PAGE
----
Designing/ building a modified Chugger

Discussion in 'Boat Design' started by matt167, May 12, 2019.

  1. matt167
    Joined: May 2019
    Posts: 4
    Likes: 0, Points: 1
    Location: NY

    matt167 New Member

    I was restoring my grandfathers 1963 Custom Craft Sea ray that he bought new in 1963/4ish and used as a ski boat, but the building it was in collapsed over one winter and destroyed it since the cap was off it but being stored on a frame overtop of it. I saved pretty much all of the cap, dash and the big fins to use on a tribute boat.

    What I plan on building is a very heavily modified Lewis Boat Works Chugger design where I can place the original padded dash in the cabin, the original windshield ( plexiglass bubble type ) on the roof, and use the rear half of the cap/ fins and splashwell section from the original boat in the open deck portion. It will end up in the 16' range and somewhere in the 60" beam as the dash has to have a 60" structure to attach to side to side.

    The variation from the original is of course the size, but I will also be using the original Custom Craft lounger seats and a forward/ remote control setup which will be on the rear cabin wall. Powered by a brand new 20-25hp 4 stroke which is over the design power tho not by a ton. I just want to be able to get out of a storm should one come up. It will never pull a skiier but an overnight lake/ canal boat. I would like to get it up out of the water/ plane if I need it to. 20mph would make me happy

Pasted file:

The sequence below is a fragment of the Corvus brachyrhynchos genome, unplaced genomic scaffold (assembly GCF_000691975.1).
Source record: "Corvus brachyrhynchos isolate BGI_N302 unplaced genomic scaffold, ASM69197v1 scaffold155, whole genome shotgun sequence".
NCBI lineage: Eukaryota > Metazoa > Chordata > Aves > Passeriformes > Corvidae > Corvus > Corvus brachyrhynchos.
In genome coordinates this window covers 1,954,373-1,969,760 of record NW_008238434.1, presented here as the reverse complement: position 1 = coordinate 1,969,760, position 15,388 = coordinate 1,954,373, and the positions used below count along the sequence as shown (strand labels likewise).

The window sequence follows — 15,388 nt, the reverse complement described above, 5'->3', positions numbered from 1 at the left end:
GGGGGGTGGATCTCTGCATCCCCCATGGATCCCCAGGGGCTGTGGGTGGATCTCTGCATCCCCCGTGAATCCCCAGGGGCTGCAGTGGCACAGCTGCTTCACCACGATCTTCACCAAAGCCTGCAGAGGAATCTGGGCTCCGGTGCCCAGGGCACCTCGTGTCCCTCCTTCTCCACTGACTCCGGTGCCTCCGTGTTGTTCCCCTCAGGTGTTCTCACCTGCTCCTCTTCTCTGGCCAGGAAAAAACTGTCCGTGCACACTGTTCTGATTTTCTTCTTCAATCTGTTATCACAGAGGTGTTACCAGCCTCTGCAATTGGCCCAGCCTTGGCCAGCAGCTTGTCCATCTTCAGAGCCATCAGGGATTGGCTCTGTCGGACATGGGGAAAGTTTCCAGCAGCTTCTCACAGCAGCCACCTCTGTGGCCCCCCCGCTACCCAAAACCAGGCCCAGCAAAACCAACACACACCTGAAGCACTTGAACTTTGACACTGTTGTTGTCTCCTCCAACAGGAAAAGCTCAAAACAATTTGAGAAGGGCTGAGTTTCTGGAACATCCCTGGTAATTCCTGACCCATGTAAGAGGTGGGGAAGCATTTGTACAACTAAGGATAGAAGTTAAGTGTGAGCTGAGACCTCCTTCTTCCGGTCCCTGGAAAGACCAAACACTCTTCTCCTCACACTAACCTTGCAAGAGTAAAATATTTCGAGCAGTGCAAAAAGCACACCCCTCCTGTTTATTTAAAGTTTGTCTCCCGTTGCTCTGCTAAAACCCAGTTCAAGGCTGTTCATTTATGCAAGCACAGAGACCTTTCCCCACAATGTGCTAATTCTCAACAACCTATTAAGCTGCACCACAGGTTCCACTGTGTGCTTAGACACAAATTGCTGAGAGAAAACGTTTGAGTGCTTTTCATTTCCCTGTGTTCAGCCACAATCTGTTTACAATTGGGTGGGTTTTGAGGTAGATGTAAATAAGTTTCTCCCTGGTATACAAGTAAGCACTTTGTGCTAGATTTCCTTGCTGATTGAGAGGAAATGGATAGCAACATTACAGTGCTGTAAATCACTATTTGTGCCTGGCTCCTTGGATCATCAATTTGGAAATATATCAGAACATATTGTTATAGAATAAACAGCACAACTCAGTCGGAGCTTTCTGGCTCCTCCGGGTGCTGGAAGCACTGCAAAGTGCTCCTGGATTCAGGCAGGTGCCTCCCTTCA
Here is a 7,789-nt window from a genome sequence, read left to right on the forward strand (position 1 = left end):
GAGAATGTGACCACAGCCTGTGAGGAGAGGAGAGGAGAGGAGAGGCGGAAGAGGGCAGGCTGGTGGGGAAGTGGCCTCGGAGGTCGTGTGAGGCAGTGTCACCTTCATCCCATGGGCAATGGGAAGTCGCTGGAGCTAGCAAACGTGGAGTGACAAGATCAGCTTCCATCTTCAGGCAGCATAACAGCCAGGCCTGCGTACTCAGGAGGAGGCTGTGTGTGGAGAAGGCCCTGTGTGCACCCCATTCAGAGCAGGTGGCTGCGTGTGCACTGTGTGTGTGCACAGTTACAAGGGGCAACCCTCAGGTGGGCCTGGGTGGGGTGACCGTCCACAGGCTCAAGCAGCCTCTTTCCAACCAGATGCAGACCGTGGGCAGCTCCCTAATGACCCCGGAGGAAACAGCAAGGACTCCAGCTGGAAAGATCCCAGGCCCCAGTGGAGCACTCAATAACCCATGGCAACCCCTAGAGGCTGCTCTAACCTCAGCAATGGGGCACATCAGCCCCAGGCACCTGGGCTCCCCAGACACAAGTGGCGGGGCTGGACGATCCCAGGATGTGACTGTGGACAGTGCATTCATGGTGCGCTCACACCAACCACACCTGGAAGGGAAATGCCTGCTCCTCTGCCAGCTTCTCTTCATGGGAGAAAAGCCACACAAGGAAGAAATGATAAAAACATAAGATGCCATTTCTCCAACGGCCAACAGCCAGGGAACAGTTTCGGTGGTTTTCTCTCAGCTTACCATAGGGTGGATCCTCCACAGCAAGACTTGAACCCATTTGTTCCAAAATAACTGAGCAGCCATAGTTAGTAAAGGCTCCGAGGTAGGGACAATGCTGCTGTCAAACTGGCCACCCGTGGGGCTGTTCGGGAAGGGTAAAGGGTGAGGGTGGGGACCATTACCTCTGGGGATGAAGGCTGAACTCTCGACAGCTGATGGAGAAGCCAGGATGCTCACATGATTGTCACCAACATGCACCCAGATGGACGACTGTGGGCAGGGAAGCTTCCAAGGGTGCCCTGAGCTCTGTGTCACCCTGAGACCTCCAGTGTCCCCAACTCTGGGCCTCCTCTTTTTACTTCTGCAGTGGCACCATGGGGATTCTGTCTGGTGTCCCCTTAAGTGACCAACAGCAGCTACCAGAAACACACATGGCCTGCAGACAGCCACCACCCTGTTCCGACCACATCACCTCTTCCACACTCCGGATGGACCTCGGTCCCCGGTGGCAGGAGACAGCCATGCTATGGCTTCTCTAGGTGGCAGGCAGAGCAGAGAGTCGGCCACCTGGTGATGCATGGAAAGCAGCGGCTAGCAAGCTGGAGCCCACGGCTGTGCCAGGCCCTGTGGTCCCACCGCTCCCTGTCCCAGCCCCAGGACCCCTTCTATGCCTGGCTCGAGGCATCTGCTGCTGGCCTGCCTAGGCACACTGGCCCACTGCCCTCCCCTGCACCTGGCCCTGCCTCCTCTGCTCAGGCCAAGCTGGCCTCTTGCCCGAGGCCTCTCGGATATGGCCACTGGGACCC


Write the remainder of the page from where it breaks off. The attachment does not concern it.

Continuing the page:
I also want to add a full stringer/ knee system/ deck to the boat. I just need to make sure the finished product will float correctly and not capsize. As far as material. I'm thinking fiberglass skinned plywood. I can get ABX 3/8" douglas fir from one supplier for like $40/ sheet but another supplier can get SYP ABX for like $25 a sheet, and I think it just might be good enough for this boat. the boat roof and rear cabin wall will be 1/4" material with some light framing. no need for extra weight there
     
  2. Blueknarr
    Joined: Aug 2017
    Posts: 575
    Likes: 88, Points: 28
    Location: Colorado

    Blueknarr Senior Member

    Welcome to the forum.

    What a tragedy.

    CDX (true exterior not "exposure 1") is barely suitable for hull construction.
    SYP and ABX would never be applied together. The "A" and "B" are surface appearance ratings. SYP has no appearance rating as that it is intended to always be covered by roofing shingles. SYP has no place on hull construction. AAX or ABX would be a better choice than CDX.

    Someone always climbs up onto roofs. They would lickly fall thru one made from 1/4 plywood

    Good luck. I wish your tribute is successful
     
  3. matt167
    Joined: May 2019
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    Location: NY

    matt167 New Member

    I would never use CDX.